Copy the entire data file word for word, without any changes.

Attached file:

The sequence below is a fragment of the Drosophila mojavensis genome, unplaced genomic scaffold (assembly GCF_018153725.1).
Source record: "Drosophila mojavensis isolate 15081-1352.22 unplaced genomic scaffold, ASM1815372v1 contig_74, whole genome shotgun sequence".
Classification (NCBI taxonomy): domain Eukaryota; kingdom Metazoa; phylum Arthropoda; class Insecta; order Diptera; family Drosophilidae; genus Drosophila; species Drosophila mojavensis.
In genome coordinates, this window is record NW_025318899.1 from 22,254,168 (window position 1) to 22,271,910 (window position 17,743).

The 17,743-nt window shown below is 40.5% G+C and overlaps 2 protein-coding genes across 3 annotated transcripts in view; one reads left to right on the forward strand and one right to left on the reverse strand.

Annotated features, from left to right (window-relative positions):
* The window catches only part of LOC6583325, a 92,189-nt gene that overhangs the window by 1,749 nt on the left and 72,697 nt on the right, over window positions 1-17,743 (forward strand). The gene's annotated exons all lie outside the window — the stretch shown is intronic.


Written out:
The sequence below is a fragment of the Drosophila mojavensis genome, unplaced genomic scaffold (assembly GCF_018153725.1).
Source record: "Drosophila mojavensis isolate 15081-1352.22 unplaced genomic scaffold, ASM1815372v1 contig_74, whole genome shotgun sequence".
Classification (NCBI taxonomy): domain Eukaryota; kingdom Metazoa; phylum Arthropoda; class Insecta; order Diptera; family Drosophilidae; genus Drosophila; species Drosophila mojavensis.
In genome coordinates, this window is record NW_025318899.1 from 22,254,168 (window position 1) to 22,271,910 (window position 17,743).

The 17,743-nt window shown below is 40.5% G+C and overlaps 2 protein-coding genes across 3 annotated transcripts in view; one reads left to right on the forward strand and one right to left on the reverse strand.

Annotated features, from left to right (window-relative positions):
* The window catches only part of LOC6583325, a 92,189-nt gene that overhangs the window by 1,749 nt on the left and 72,697 nt on the right, over window positions 1-17,743 (forward strand). The gene's annotated exons all lie outside the window — the stretch shown is intronic.